A sick old man accompanied by his wife and a little boy are visited by a lady and her daughter, who have come to bring money to this needy family. In the center of the picture, the balletic dance of their hands conveys the significance of the action and the part that each person plays in the scene. The hand of the woman pointing to the sick couple and encouraging the little girl; the tight fist of the child shyly holding out the purse; the open hands of the old man receiving the gift with gratitude and dignity; and the clasped hands of the old woman bowing in supplication.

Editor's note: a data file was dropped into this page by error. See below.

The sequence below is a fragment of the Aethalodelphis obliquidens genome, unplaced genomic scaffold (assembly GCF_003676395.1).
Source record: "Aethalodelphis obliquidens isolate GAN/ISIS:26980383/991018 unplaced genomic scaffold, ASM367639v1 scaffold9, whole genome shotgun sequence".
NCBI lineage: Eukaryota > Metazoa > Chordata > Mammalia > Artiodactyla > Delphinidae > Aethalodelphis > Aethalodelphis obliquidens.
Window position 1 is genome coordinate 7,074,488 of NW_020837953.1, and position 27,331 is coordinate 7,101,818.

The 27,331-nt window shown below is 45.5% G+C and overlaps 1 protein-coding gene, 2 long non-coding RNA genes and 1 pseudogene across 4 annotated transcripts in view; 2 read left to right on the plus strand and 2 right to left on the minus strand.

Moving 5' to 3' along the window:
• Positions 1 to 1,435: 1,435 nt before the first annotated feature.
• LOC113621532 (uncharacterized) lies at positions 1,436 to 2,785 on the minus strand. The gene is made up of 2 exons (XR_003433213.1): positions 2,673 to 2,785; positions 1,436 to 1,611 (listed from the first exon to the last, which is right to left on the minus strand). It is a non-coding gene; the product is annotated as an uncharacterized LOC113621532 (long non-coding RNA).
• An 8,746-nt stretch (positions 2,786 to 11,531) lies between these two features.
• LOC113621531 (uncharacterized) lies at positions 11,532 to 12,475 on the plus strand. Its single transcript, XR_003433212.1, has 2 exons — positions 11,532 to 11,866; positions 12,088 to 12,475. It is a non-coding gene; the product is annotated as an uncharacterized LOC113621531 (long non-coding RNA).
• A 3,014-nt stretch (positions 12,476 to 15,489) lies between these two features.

Greuze made moralizing genre painting one of his specialties. He treated these scenes of ordinary life with the resources of history painting: dramatized gestures, and unnamed people expressing noble and edifying sentiments. Greuze made the subject of benevolence his own. It was a trend that developed in the Age of Enlightenment, replacing the Christian charity illustrated in the works of mercy of the previous century. Moreover, the idea of the fall of the great and providing succor to those in need was popular in the neoclassical period. Greuze was also denouncing one of the dramas of his time: the sword hanging beside the bed and the books arranged in the alcove indicate that the man was of noble descent but had seen his fortunes overturned. Is he perhaps a soldier who had served in the army of Louis XV, abandoned to his wretchedness by ungrateful authority?